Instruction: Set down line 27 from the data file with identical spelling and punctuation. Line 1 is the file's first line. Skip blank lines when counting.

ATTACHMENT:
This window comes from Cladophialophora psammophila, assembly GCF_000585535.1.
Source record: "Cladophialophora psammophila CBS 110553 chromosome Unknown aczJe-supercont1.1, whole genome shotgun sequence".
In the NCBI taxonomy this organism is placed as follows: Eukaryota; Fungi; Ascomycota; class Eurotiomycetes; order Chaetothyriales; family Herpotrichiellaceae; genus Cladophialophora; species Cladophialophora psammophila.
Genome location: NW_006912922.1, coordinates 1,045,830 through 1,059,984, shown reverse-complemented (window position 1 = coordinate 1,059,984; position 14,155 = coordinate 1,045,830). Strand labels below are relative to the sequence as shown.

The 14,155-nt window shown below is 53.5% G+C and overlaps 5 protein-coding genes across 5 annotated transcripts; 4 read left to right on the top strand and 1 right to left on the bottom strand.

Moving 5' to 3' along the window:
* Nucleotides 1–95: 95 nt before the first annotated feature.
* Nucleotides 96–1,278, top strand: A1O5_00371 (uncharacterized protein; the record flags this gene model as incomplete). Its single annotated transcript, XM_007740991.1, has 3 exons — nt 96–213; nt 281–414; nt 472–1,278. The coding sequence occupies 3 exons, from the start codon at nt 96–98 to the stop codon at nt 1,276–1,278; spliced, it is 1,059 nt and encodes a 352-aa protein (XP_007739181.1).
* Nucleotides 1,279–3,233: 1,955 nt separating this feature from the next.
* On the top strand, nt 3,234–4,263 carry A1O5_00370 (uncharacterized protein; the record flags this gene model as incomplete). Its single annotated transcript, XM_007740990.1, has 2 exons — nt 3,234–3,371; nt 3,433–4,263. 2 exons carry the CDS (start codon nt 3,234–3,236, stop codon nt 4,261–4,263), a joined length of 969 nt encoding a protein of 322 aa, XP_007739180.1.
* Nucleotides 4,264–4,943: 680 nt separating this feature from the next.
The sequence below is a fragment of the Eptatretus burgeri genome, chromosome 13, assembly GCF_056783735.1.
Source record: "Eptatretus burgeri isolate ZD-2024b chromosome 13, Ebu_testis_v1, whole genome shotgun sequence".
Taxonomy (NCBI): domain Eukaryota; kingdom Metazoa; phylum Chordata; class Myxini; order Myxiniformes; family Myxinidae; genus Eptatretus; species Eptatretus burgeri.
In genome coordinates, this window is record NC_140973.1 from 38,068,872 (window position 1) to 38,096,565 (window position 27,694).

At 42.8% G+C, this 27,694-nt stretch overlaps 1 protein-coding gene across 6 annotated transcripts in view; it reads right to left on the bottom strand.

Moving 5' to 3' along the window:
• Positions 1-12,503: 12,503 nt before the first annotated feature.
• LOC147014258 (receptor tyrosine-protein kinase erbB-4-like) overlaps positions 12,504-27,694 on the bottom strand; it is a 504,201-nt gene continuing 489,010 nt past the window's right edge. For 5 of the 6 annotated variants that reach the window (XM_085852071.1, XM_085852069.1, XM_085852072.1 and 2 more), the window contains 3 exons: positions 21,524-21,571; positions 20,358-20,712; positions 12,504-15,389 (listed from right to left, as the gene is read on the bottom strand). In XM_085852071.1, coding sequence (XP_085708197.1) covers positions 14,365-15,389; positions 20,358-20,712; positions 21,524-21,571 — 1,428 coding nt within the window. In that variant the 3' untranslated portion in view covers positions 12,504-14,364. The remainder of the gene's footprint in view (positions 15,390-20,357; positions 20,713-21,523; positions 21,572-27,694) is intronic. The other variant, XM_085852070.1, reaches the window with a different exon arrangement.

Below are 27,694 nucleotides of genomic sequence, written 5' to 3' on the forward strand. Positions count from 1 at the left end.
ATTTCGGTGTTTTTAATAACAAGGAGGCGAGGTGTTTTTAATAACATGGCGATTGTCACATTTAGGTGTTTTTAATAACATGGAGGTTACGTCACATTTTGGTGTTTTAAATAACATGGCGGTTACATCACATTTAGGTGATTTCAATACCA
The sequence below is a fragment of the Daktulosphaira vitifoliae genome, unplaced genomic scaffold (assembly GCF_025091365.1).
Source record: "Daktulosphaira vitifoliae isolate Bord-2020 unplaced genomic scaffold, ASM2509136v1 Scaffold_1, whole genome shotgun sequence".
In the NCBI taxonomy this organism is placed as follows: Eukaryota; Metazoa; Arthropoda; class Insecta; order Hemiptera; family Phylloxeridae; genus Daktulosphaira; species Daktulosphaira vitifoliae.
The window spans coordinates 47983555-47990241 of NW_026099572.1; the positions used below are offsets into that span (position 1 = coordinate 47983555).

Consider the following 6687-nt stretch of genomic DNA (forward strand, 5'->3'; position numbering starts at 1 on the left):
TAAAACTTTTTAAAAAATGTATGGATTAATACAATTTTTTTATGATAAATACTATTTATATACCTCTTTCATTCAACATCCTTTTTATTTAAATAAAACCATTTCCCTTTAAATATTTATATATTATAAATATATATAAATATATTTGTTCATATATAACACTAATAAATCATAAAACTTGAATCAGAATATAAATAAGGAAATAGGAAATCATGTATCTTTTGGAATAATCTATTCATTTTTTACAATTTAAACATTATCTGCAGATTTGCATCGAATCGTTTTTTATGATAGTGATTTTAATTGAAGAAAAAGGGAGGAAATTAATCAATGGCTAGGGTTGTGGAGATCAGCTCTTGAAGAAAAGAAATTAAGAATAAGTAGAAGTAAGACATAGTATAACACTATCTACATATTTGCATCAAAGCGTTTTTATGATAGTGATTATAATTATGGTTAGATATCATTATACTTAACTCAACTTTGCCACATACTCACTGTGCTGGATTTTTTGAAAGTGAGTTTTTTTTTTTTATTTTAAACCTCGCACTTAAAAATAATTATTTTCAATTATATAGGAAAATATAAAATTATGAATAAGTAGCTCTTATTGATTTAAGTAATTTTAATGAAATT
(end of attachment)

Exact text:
TAAAACTTTTTAAAAAATGTATGGATTAATACAATTTTTTTATGATAAATACTATTTATATACCTCTTTCATTCAACATCCTTTTTATTTAAATAAAACCATTTCCCTTTAAATATTTATATATTATAAATATATATAAATATATTTGTTCATATATAACACTAATAAATCATAAAACTTGAATCAGAATATAAATAAGGAAATAGGAAATCATGTATCTTTTGGAATAATCTATTCATTTTTTACAATTTAAACATTATCTGCAGATTTGCATCGAATCGTTTTTTATGATAGTGATTTTAATTGAAGAAAAAGGGAGGAAATTAATCAATGGCTAGGGTTGTGGAGATCAGCTCTTGAAGAAAAGAAATTAAGAATAAGTAGAAGTAAGACATAGTATAACACTATCTACATATTTGCATCAAAGCGTTTTTATGATAGTGATTATAATTATGGTTAGATATCATTATACTTAACTCAACTTTGCCACATACTCACTGTGCTGGATTTTTTGAAAGTGAGTTTTTTTTTTTTATTTTAAACCTCGCACTTAAAAATAATTATTTTCAATTATATAGGAAAATATAAAATTATGAATAAGTAGCTCTTATTGATTTAAGTAATTTTAATGAAATT